Ashland Mothers’ Memorial Prompts PETA Proposal

Adding a Cow Sculpture to Monument Site Would Honor All Moms Ahead of Mother’s Day, Says Group

For Immediate Release:
May 10, 2018

Audrey Shircliff 202-483-7382

Wilkes Barre, Pa.

Just ahead of Mother’s Day, PETA has sent a letter to the mayor of Ashland with a momumental suggestion: Grant PETA permission to erect a beautiful cow sculpture inscribed with the words “Respect and Honor all Mothers. Go Vegan” at the site of Ashland’s famous Mothers’ Memorial. The sculpture would pay tribute to all the nonhuman mothers who also nurture their babies—especially cows used in the dairy industry, who form close bonds with their calves and produce milk for them, not humans, to drink.

“All mothers are loving and protective of their young—and this certainly includes mother cows whose calves are taken away from them, something that causes them great distress,” says PETA President Ingrid Newkirk. “PETA is hoping that Ashland will honor the universal devotion of mothers by adding a sculpture of a mother cow to its historic memorial.”

PETA’s motto reads, in part, that “animals are not ours to eat.” For more information, please visit

PETA’s letter to Ashland Mayor Ray Walacavage follows.

May 10, 2018

The Honorable Ray Walacavage

Mayor of Ashland

Dear Mayor Walacavage,

I’m writing on behalf of People for the Ethical Treatment of Animals (PETA) and our more than 6.5 million members and supporters worldwide, including thousands across Pennsylvania, with a suggestion for a momumental way to celebrate all mothers in time for Mother’s Day and before the 80th anniversary of the dedication of your Mothers Memorial this fall. Will you allow us to erect a beautiful mother cow sculpture inscribed with the words “Respect and Honor All Mothers. Go Vegan” at the site?

Our sculpture is a mooving tribute to the millions of nonhuman mothers who also nurture their young, especially cows used by the dairy industry, who produce milk to feed their own calves, not humans. On dairy farms, mother cows are forcibly impregnated over and over again to ensure that they maintain a steady supply of milk—only to have their deeply loved babies taken away from them within hours of birth. Cows are intelligent, sensitive animals who form close bonds with their young. They’ve been known to search fields for miles—hoping to be reunited with their calves—chase after transport vehicles, and even hide their babies to avoid separation. They’re also known to make loud noises of distress for weeks on end after their babies have been stolen from them.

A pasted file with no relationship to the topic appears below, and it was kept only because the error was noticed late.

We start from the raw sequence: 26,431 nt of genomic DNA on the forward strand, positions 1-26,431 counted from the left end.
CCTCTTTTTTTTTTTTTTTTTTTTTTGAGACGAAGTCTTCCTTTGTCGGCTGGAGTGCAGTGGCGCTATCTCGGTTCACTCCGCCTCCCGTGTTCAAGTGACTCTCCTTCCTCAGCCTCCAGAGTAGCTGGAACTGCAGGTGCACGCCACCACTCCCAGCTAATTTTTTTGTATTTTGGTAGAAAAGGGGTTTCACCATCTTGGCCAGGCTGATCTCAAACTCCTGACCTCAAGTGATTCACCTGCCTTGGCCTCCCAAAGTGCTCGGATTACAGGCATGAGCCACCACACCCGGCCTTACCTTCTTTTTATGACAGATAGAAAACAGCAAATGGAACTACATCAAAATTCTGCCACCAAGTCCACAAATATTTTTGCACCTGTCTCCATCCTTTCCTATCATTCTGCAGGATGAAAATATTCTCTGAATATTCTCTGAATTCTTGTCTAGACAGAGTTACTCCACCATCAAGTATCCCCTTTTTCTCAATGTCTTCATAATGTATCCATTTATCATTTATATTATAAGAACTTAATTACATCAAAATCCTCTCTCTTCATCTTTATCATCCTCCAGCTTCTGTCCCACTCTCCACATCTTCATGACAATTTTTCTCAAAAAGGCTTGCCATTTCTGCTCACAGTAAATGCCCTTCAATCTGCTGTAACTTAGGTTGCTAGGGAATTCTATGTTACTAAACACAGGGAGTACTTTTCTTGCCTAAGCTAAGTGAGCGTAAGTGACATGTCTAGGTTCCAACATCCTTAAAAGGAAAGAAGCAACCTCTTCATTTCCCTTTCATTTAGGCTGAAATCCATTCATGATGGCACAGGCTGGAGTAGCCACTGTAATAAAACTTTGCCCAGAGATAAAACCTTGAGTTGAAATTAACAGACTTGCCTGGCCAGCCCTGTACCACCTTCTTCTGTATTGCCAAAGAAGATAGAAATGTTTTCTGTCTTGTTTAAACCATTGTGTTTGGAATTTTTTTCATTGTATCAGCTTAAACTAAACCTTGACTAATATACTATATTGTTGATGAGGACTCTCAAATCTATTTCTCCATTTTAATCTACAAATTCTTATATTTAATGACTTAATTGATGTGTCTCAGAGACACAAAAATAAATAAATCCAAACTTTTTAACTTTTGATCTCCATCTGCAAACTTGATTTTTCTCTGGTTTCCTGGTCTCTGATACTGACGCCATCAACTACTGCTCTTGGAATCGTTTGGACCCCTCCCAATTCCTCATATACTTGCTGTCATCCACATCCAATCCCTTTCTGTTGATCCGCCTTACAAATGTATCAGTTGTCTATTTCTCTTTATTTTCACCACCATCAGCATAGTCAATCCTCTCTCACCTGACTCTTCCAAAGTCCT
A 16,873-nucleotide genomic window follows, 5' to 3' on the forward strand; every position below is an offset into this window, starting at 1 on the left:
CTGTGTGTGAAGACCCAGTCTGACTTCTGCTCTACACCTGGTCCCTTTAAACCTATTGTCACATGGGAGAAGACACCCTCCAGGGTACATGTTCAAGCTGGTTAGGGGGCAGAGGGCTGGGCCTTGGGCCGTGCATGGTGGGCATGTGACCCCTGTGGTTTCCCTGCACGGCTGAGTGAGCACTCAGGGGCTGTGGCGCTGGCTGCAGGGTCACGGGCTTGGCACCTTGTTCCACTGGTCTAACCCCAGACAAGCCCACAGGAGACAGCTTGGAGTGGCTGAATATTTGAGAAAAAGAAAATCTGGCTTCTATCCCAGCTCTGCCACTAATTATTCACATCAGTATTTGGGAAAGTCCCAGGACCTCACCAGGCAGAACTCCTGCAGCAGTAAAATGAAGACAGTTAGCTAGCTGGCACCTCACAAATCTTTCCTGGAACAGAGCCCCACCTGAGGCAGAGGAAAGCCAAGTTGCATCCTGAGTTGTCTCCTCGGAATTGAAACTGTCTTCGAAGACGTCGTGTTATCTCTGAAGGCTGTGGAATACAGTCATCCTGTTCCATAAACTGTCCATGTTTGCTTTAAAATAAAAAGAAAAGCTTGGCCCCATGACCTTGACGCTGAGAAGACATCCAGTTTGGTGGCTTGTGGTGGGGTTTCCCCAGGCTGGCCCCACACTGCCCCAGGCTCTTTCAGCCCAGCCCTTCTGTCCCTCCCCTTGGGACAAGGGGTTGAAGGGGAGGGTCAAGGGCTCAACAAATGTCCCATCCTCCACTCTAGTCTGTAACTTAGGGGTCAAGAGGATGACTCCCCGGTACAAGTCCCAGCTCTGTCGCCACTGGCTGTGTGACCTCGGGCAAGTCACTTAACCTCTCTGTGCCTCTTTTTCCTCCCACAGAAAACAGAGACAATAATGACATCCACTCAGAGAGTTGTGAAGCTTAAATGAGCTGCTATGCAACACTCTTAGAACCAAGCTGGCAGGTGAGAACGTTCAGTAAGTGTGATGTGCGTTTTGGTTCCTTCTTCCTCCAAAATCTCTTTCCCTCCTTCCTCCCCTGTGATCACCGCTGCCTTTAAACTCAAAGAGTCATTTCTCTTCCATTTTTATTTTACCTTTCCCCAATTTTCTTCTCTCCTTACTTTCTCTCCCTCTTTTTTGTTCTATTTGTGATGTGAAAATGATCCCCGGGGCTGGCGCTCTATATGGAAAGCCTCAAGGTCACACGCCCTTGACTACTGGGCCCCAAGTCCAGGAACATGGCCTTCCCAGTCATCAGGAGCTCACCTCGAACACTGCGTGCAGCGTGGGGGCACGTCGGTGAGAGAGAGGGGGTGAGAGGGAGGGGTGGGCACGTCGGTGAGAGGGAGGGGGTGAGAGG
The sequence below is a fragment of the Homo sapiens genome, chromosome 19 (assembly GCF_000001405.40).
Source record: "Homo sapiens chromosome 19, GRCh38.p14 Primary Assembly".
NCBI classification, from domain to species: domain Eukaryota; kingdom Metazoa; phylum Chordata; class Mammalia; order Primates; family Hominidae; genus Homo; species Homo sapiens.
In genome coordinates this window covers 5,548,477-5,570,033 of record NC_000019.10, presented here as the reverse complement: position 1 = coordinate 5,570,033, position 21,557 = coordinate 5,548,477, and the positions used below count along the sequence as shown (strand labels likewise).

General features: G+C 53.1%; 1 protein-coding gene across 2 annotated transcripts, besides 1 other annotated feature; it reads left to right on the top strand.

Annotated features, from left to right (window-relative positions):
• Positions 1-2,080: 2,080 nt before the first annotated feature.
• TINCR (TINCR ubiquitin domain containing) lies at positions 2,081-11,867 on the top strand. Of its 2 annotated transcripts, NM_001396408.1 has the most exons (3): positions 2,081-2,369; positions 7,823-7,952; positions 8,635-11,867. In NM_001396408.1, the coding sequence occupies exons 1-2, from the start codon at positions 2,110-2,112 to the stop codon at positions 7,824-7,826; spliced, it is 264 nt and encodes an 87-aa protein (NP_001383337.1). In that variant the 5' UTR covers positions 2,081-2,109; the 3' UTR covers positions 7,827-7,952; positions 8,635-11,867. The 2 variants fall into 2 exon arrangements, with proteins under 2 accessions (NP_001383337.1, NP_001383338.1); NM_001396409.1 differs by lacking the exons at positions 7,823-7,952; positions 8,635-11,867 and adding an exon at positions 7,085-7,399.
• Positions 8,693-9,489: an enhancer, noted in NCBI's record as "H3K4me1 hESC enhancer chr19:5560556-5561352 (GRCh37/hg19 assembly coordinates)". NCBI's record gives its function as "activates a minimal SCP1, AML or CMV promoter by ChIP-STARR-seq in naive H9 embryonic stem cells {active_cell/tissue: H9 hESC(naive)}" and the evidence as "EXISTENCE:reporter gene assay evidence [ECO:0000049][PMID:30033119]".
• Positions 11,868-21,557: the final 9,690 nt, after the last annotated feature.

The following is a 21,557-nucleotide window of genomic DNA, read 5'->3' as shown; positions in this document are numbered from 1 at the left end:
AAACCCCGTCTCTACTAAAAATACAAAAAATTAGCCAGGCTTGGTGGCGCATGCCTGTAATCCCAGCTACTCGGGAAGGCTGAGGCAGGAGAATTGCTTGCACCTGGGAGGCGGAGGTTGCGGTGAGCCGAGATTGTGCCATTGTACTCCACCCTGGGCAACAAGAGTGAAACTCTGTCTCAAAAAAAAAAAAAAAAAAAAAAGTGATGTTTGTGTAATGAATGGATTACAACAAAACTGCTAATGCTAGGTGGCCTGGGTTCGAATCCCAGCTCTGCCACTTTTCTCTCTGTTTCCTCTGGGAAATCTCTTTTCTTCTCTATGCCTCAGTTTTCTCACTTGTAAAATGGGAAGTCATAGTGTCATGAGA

While we chose a cow to symbolize the bond between mothers and their babies, most animal mothers are just as dedicated to and protective of their young as cows are, including emperor penguins, who travel up to 50 miles to find food for their offspring; killdeer, who pretend to have broken wings in order to lure predators to themselves instead of their babies; octopuses, who so fiercely guard their eggs that they’ll starve before leaving them to eat or look for food; and pigs, who sing to their piglets while nursing and defend them throughout their lives.

We udderly agree with the quote adapted from Samuel Taylor Coleridge on your memorial declaring, “A mother is the holiest thing alive.” We hope you’ll accept our offer to add this lovely cownterpart to the Mothers Memorial site to show reverence for all mothers regardless of species. Thank you for your consideration.

Very truly yours,

Ingrid E. Newkirk


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